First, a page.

Anonymous benefactor gives $10 million to children’s museum

Times Staff Writer

The Children’s Museum of Los Angeles this week will announce a $10-million gift from an anonymous donor to partially fund exhibits and operational costs for a new museum under construction in Lake View Terrace, museum and city officials said Monday.

“It’s the largest single contribution to the museum in its history,” said Cecilia Aguilera Glassman, chief executive of the museum, which was founded in 1979. “The donor has decided to remain anonymous because the donor wants the attention on the museum, and we could use it at this critical time.”

City officials consider the donation a turning point for the $53-million project, which has faced delays and funding shortfalls since the closing of the original facility in 2000. The donation comes after an audit, released by City Controller Laura Chick in August, concluded that no more taxpayer funding should go to the museum until it could show it had a workable financial plan.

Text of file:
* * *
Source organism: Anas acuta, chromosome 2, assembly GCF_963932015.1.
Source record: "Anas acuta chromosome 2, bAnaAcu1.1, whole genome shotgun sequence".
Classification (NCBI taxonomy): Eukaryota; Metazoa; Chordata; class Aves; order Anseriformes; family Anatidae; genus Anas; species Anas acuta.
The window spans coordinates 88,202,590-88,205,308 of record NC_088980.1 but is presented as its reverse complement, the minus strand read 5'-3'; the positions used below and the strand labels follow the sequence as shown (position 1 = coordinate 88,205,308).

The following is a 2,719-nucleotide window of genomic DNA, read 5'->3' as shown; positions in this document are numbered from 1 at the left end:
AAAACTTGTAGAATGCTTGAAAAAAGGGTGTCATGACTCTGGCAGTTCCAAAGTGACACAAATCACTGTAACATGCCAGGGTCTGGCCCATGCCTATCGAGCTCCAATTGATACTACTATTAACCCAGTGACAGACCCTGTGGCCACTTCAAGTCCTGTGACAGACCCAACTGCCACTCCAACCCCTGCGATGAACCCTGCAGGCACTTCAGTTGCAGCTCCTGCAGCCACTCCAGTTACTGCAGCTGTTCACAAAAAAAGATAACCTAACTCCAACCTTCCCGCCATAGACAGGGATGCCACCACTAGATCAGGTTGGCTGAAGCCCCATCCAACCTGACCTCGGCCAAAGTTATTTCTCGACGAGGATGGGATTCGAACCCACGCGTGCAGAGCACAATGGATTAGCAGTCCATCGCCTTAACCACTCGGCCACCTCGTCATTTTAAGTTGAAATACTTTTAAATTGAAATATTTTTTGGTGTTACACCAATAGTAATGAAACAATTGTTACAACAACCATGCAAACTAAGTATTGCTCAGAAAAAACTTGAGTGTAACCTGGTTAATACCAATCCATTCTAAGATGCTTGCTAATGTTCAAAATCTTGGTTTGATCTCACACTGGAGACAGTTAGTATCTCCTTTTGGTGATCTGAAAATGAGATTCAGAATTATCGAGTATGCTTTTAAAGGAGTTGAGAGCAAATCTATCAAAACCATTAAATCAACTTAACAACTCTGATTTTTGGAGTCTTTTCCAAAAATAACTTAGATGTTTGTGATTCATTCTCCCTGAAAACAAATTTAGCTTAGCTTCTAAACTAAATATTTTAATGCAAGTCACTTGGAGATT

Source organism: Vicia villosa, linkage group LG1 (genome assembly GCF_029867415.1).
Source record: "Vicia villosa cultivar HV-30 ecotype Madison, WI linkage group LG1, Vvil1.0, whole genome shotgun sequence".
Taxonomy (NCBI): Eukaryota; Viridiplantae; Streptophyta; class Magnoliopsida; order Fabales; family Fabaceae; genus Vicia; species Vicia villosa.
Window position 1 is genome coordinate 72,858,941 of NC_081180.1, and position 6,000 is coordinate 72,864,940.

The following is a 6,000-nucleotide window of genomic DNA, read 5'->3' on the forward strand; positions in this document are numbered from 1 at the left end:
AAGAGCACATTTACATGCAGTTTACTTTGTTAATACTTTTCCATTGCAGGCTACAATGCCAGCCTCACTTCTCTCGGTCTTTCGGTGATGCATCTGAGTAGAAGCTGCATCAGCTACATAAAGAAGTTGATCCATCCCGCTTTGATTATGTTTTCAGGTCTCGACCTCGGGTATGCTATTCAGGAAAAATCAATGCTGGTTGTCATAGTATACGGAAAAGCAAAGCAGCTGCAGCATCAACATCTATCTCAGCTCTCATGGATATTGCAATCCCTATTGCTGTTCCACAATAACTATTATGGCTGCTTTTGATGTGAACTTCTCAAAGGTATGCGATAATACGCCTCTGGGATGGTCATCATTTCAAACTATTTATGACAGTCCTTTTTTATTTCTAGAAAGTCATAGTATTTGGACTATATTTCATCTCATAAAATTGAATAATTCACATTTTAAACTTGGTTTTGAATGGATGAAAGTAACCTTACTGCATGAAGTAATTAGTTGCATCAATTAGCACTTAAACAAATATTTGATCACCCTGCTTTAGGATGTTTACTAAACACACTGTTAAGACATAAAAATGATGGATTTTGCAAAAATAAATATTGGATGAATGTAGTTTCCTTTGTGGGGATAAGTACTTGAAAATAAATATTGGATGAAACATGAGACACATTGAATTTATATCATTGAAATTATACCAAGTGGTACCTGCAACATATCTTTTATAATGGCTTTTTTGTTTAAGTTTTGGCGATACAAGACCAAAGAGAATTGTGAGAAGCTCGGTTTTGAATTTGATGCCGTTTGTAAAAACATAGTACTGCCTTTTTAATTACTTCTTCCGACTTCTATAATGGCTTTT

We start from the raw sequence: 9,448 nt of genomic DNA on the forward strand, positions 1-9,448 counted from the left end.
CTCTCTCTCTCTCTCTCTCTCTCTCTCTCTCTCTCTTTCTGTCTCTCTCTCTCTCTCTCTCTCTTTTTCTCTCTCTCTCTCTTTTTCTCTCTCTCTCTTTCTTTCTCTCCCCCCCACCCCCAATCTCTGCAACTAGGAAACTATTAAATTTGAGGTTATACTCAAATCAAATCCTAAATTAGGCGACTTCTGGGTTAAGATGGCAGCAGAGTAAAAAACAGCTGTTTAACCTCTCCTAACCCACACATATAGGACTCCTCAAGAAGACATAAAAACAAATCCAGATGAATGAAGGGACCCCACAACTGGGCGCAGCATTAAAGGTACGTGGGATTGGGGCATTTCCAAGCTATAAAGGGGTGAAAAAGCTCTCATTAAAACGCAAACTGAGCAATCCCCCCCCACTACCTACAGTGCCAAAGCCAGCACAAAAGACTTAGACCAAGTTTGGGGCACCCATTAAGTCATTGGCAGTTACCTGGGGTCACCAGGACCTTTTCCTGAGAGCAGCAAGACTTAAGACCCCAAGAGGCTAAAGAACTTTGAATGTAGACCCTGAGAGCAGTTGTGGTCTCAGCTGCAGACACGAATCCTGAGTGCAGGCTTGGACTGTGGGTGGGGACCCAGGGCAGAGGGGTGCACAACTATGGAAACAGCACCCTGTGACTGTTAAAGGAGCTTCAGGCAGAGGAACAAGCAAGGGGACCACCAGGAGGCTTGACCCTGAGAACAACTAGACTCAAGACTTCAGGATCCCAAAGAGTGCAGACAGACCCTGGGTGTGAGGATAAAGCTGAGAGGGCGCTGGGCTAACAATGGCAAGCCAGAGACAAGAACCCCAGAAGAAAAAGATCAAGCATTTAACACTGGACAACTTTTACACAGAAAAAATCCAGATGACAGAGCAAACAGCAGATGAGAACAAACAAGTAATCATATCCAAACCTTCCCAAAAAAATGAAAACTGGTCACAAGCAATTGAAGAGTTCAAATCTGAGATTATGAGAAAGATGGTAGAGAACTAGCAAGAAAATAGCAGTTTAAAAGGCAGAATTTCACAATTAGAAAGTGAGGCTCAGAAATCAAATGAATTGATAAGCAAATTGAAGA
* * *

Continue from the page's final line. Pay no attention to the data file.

In Chick’s audit, the city found that as of July, taxpayers were in line to cover about $25 million of the cost of the project, in addition to about $10.9 million pledged in private donations.

Seven years ago, city officials authorized $9.5 million from parks bond measure funds and other taxpayer sources to build a new museum to replace the city’s original children’s museum in the downtown Civic Center. The original facility closed because it lacked parking and room for expansion and its lease was expiring. The seed money was supposed to help the museum raise funds to complete the project, officials said.

Officials earlier this year said they were worried that the museum, scheduled to open in March 2009, was too financially dependent on the city.

“I’m pleased to see the museum is heading for a positive turnaround,” Chick said Monday. “But the struggle isn’t over yet. It could jump-start fundraising efforts, but there are a whole lot more millions to go.”

As of Monday, the museum had raised about $45.6 million in public and private funding, including the new $10-million donation, Glassman said.

Glassman said the annual $4.5-million operating cost for the museum is expected to come from an anticipated $2.4 million in ticket sales, rentals and membership dues, and about $2.1 million from annual fundraising that will feed into an endowment.

Councilman Richard Alarcon, whose district includes the museum, called for the audit in June. He had previously helped the museum secure a $1-million loan from the city’s reserve fund.

“This is a new day for the museum in the sense that it can start to publicly rebuild its confidence,” Alarcon said.